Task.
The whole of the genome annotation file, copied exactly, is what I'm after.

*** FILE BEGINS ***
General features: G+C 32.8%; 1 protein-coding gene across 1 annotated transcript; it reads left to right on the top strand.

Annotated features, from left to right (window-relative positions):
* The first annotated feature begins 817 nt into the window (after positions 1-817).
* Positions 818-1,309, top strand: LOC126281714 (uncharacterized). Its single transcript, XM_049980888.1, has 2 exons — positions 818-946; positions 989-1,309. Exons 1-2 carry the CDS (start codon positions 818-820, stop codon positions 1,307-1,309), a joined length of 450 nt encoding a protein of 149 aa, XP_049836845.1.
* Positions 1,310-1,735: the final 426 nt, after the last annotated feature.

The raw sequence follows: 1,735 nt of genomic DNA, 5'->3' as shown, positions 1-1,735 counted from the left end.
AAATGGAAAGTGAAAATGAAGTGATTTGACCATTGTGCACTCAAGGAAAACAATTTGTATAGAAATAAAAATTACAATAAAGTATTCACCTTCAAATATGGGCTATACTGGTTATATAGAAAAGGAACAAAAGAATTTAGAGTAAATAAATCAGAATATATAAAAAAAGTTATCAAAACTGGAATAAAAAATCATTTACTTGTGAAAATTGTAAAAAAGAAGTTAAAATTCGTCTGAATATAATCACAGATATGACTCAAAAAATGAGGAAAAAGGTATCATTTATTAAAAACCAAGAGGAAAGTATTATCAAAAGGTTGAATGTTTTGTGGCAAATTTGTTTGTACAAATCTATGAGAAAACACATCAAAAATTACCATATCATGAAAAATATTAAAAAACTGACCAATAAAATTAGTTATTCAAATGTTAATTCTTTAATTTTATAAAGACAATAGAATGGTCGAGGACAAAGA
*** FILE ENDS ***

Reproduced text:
General features: G+C 32.8%; 1 protein-coding gene across 1 annotated transcript; it reads left to right on the top strand.

Annotated features, from left to right (window-relative positions):
* The first annotated feature begins 817 nt into the window (after positions 1-817).
* Positions 818-1,309, top strand: LOC126281714 (uncharacterized). Its single transcript, XM_049980888.1, has 2 exons — positions 818-946; positions 989-1,309. Exons 1-2 carry the CDS (start codon positions 818-820, stop codon positions 1,307-1,309), a joined length of 450 nt encoding a protein of 149 aa, XP_049836845.1.
* Positions 1,310-1,735: the final 426 nt, after the last annotated feature.

The raw sequence follows: 1,735 nt of genomic DNA, 5'->3' as shown, positions 1-1,735 counted from the left end.
AAATGGAAAGTGAAAATGAAGTGATTTGACCATTGTGCACTCAAGGAAAACAATTTGTATAGAAATAAAAATTACAATAAAGTATTCACCTTCAAATATGGGCTATACTGGTTATATAGAAAAGGAACAAAAGAATTTAGAGTAAATAAATCAGAATATATAAAAAAAGTTATCAAAACTGGAATAAAAAATCATTTACTTGTGAAAATTGTAAAAAAGAAGTTAAAATTCGTCTGAATATAATCACAGATATGACTCAAAAAATGAGGAAAAAGGTATCATTTATTAAAAACCAAGAGGAAAGTATTATCAAAAGGTTGAATGTTTTGTGGCAAATTTGTTTGTACAAATCTATGAGAAAACACATCAAAAATTACCATATCATGAAAAATATTAAAAAACTGACCAATAAAATTAGTTATTCAAATGTTAATTCTTTAATTTTATAAAGACAATAGAATGGTCGAGGACAAAGA